Glass can take up to 1000 years to degrade in landfill so recycling is really quite necessary. It’s thought that if you don’t wash out your tins or glass before you recycle, it won’t be accepted, this is false. Sure rinse them out so there’s not big bits of food left inside, but everything is sprayed clean at the processing plant, and it’s just a waste of water if you do it as well. Same goes for paper labels on tins and bottles etc, these don’t need to be taken off as they will be burnt off.
Plastic is a tricky one, there are seven different types of plastic, some can be recycled but not all. And of the ones that can be recycled, they can only be recycled once as the structure of the plastic degrades with the process. Therefore they tend to be recycled into wheelie bins, toys, fleece jumpers and sleeping bag stuffing.
When it comes to plastic bags, chip wrappers, bread bags, cling wrap etc, there is normally a bin at your local supermarket that accepts all plastic bags and wrappers, these will then be recycled back into bags.
Some states have the yellow bin as their only recycling bin, so it would contain paper and cardboard as well.
Paper and cardboard but not pizza boxes, wax coated cardboard or soiled paper.
Paper and cardboard are sent to the recycling plant where they’ll get shredded and mixed with water to remove inks, plastic, any staples and glue. The paper is then mixed with water and this creates a pulp. Small amounts of paper additives are added and then the paper is turned into new products.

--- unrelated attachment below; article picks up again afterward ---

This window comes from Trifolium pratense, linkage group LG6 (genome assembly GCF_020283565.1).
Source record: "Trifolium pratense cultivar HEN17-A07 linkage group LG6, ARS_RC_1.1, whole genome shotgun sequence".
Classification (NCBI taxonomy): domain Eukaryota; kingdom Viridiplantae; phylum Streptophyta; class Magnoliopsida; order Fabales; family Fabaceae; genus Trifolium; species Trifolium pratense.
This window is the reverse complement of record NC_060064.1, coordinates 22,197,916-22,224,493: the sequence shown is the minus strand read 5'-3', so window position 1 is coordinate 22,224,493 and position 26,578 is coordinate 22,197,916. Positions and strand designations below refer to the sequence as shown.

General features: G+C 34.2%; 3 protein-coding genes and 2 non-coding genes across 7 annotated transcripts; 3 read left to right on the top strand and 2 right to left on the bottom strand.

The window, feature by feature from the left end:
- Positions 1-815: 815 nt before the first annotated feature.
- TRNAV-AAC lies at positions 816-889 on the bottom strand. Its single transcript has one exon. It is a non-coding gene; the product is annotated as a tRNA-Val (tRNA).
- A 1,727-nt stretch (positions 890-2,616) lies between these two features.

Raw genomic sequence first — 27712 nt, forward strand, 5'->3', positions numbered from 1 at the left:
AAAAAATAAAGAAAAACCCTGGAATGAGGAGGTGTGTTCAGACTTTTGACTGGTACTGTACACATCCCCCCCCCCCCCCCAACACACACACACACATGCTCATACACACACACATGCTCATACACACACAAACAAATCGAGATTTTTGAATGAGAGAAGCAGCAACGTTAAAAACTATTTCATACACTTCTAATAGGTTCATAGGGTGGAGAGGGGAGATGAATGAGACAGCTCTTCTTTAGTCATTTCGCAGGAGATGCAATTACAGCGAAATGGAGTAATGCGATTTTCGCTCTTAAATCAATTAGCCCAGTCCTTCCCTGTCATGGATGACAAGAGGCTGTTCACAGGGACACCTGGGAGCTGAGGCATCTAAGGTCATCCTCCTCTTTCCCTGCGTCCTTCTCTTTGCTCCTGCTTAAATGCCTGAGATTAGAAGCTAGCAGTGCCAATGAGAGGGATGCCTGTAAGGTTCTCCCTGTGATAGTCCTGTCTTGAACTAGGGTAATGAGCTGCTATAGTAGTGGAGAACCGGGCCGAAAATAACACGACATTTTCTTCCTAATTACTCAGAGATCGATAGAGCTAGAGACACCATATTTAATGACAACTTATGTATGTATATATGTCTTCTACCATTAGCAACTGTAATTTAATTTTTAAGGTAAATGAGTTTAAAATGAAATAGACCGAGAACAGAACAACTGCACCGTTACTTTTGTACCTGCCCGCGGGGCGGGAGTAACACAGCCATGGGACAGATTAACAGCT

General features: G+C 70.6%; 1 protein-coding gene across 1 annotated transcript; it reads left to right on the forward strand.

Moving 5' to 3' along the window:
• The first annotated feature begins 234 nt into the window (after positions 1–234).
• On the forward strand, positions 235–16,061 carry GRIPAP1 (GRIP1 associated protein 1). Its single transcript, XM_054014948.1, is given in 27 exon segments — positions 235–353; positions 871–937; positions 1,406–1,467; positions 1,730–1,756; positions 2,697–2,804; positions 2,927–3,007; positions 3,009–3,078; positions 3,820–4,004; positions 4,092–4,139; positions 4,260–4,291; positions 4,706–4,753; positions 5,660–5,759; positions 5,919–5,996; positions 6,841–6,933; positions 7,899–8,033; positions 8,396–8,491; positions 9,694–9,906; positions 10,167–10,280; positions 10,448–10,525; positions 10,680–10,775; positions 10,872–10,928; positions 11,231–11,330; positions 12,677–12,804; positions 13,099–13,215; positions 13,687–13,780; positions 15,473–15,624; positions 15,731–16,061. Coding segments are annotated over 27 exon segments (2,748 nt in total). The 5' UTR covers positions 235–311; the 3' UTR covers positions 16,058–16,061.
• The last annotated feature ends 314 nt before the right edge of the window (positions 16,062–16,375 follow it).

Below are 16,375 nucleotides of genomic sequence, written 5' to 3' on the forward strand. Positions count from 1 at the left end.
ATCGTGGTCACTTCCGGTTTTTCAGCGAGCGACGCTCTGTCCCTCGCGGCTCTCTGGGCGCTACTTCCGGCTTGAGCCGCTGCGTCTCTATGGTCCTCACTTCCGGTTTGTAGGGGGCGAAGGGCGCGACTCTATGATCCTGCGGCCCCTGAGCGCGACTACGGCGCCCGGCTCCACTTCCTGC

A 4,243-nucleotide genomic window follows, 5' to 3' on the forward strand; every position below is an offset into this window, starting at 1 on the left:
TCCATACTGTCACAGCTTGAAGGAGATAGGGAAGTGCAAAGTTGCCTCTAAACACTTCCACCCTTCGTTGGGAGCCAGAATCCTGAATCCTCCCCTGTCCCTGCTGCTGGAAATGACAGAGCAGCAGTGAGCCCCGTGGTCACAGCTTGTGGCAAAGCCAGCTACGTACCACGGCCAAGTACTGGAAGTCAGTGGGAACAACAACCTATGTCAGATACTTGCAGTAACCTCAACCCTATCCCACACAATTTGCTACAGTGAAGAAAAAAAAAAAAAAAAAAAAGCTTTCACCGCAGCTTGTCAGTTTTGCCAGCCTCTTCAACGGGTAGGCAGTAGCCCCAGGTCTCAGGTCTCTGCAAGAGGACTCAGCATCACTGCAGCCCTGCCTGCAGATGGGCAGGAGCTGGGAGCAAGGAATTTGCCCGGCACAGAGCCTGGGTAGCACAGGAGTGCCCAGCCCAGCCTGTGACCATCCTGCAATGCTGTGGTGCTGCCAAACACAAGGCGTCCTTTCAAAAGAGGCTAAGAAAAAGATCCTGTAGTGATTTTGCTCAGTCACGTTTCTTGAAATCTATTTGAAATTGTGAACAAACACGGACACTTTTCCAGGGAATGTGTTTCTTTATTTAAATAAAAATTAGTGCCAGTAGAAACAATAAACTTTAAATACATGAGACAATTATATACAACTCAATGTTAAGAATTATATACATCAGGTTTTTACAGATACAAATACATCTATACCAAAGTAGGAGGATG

Paper does have a fairly short life cycle, it can only be recycled between five to seven times, after this the paper fibres become too short to create paper on their own. Once the fibres get to that stage, they are mixed with virgin fibres to start the process over again.
Lime green bin:
All garden vegetation, no tree trunks, soil, or food scraps.
Our green waste is taken to composting facility’s where it’s put through a chipping machine, which shreds it into smaller pieces to create mulch. This mulch is then sold to the agricultural industry, landscape contractors or us, the public. So it really does go full circle.
Red/dark green bin:
All other household garbage excluding liquids, chemicals. Soil and rocks, car batteries, building materials. Everything in this bin goes straight to the landfill.
There are items that you can’t put in any of the bins, such as E Waste (electronic goods), batteries, mobiles, light bulbs, chemicals.
Australia throws away 8,000 tonnes of batteries every year, this goes into landfill where they can leak heavy metals like lead. This can then pollute our soil and drinking water!
Around 1 million light bulbs are thrown into landfill every week. Light bulbs contain mercury, and if one bulb breaks that’s enough to pollute 15,000 litres of water passed what is deemed as a safe drinking level.
So you might ask what can I do with these things if I can’t put them in the bin. Most cities and towns have drop off points, or they might schedule Chemical CleanOut days. The best thing to do is contact your council.